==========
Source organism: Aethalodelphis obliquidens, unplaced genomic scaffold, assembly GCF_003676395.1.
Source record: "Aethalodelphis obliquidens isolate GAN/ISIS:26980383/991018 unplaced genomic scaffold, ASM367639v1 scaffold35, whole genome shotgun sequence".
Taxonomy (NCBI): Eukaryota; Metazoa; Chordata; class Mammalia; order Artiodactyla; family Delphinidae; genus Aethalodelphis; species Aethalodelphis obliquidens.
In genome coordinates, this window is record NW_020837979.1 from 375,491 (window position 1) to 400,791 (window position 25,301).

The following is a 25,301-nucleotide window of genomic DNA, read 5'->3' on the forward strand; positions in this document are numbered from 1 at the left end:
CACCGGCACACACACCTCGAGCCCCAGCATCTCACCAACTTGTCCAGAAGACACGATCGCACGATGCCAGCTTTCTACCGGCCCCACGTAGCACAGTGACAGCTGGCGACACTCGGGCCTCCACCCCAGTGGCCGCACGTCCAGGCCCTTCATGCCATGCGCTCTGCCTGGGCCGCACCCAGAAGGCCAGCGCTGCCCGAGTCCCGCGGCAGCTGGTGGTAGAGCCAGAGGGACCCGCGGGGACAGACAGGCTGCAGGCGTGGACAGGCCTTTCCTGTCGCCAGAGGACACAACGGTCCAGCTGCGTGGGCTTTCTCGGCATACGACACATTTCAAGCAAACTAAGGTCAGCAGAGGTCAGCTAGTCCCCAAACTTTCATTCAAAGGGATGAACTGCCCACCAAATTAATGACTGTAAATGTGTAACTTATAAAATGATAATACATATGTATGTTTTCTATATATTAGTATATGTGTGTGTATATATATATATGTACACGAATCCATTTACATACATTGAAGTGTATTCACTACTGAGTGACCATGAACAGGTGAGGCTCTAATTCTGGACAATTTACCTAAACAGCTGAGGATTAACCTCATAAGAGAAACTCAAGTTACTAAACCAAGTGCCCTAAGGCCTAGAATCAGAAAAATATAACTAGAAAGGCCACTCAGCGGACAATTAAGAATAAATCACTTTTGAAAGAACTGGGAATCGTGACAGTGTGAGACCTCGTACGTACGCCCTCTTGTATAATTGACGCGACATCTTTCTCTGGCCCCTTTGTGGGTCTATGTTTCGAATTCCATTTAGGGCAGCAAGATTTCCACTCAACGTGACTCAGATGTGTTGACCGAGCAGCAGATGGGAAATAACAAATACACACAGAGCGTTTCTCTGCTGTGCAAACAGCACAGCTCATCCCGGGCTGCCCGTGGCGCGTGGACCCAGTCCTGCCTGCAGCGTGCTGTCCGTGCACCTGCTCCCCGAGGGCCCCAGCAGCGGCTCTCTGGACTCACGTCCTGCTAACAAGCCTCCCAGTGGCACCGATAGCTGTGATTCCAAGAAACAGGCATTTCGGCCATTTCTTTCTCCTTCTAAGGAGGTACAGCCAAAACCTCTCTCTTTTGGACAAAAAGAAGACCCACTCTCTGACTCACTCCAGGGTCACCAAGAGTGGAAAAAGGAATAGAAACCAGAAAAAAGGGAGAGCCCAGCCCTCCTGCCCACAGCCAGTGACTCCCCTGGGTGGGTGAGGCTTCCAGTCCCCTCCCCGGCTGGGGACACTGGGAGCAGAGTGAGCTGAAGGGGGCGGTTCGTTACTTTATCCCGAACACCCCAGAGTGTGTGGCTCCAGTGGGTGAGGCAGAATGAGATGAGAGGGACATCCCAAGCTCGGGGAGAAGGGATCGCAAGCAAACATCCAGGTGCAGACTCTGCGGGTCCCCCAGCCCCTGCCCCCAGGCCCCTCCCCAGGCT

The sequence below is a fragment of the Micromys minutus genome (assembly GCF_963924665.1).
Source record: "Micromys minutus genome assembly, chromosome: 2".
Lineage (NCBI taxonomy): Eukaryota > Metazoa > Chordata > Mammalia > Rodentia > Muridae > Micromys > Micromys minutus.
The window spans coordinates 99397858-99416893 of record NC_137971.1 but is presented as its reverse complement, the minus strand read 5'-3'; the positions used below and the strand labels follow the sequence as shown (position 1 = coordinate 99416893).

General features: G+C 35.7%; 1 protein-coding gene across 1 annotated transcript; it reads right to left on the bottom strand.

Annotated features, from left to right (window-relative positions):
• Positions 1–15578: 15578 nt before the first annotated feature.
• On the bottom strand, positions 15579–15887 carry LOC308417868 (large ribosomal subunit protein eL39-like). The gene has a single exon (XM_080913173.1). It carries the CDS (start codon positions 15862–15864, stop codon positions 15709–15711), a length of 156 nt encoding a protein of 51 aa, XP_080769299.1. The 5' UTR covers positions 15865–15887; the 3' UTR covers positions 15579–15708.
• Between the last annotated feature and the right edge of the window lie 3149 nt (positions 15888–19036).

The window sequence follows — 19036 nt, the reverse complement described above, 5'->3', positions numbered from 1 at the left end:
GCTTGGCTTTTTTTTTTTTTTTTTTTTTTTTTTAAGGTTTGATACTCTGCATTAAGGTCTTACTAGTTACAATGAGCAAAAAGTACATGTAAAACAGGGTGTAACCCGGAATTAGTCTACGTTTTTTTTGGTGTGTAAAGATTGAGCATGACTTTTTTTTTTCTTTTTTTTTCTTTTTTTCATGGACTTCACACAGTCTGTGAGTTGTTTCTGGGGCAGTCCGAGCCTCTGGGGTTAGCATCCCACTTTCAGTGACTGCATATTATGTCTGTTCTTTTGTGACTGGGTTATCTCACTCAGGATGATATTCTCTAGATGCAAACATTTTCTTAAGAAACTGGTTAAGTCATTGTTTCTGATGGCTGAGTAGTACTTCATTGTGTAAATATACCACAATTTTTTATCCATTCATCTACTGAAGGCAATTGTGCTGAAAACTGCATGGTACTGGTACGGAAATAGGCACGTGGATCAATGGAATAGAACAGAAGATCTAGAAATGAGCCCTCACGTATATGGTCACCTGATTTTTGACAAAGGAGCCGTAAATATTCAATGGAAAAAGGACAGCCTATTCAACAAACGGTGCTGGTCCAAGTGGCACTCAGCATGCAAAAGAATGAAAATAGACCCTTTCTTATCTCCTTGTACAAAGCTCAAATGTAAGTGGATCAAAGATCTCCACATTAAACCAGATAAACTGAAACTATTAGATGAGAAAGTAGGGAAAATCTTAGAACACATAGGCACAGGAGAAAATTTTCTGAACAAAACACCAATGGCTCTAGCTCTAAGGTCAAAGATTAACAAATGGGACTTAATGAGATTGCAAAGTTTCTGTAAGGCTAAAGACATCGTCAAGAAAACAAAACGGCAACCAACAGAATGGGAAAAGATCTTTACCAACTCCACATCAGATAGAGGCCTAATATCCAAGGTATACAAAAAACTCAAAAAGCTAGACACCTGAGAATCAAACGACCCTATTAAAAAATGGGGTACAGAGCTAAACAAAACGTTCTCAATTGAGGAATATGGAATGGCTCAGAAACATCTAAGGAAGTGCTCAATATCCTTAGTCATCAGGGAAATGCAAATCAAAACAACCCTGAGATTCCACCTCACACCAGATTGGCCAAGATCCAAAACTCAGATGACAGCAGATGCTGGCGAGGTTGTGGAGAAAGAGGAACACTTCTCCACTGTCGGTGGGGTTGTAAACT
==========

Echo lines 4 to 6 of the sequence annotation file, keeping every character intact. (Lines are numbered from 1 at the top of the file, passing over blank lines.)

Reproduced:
In genome coordinates, this window is record NW_020837979.1 from 375,491 (window position 1) to 400,791 (window position 25,301).

The following is a 25,301-nucleotide window of genomic DNA, read 5'->3' on the forward strand; positions in this document are numbered from 1 at the left end:
CACCGGCACACACACCTCGAGCCCCAGCATCTCACCAACTTGTCCAGAAGACACGATCGCACGATGCCAGCTTTCTACCGGCCCCACGTAGCACAGTGACAGCTGGCGACACTCGGGCCTCCACCCCAGTGGCCGCACGTCCAGGCCCTTCATGCCATGCGCTCTGCCTGGGCCGCACCCAGAAGGCCAGCGCTGCCCGAGTCCCGCGGCAGCTGGTGGTAGAGCCAGAGGGACCCGCGGGGACAGACAGGCTGCAGGCGTGGACAGGCCTTTCCTGTCGCCAGAGGACACAACGGTCCAGCTGCGTGGGCTTTCTCGGCATACGACACATTTCAAGCAAACTAAGGTCAGCAGAGGTCAGCTAGTCCCCAAACTTTCATTCAAAGGGATGAACTGCCCACCAAATTAATGACTGTAAATGTGTAACTTATAAAATGATAATACATATGTATGTTTTCTATATATTAGTATATGTGTGTGTATATATATATATGTACACGAATCCATTTACATACATTGAAGTGTATTCACTACTGAGTGACCATGAACAGGTGAGGCTCTAATTCTGGACAATTTACCTAAACAGCTGAGGATTAACCTCATAAGAGAAACTCAAGTTACTAAACCAAGTGCCCTAAGGCCTAGAATCAGAAAAATATAACTAGAAAGGCCACTCAGCGGACAATTAAGAATAAATCACTTTTGAAAGAACTGGGAATCGTGACAGTGTGAGACCTCGTACGTACGCCCTCTTGTATAATTGACGCGACATCTTTCTCTGGCCCCTTTGTGGGTCTATGTTTCGAATTCCATTTAGGGCAGCAAGATTTCCACTCAACGTGACTCAGATGTGTTGACCGAGCAGCAGATGGGAAATAACAAATACACACAGAGCGTTTCTCTGCTGTGCAAACAGCACAGCTCATCCCGGGCTGCCCGTGGCGCGTGGACCCAGTCCTGCCTGCAGCGTGCTGTCCGTGCACCTGCTCCCCGAGGGCCCCAGCAGCGGCTCTCTGGACTCACGTCCTGCTAACAAGCCTCCCAGTGGCACCGATAGCTGTGATTCCAAGAAACAGGCATTTCGGCCATTTCTTTCTCCTTCTAAGGAGGTACAGCCAAAACCTCTCTCTTTTGGACAAAAAGAAGACCCACTCTCTGACTCACTCCAGGGTCACCAAGAGTGGAAAAAGGAATAGAAACCAGAAAAAAGGGAGAGCCCAGCCCTCCTGCCCACAGCCAGTGACTCCCCTGGGTGGGTGAGGCTTCCAGTCCCCTCCCCGGCTGGGGACACTGGGAGCAGAGTGAGCTGAAGGGGGCGGTTCGTTACTTTATCCCGAACACCCCAGAGTGTGTGGCTCCAGTGGGTGAGGCAGAATGAGATGAGAGGGACATCCCAAGCTCGGGGAGAAGGGATCGCAAGCAAACATCCAGGTGCAGACTCTGCGGGTCCCCCAGCCCCTGCCCCCAGGCCCCTCCCCAGGCT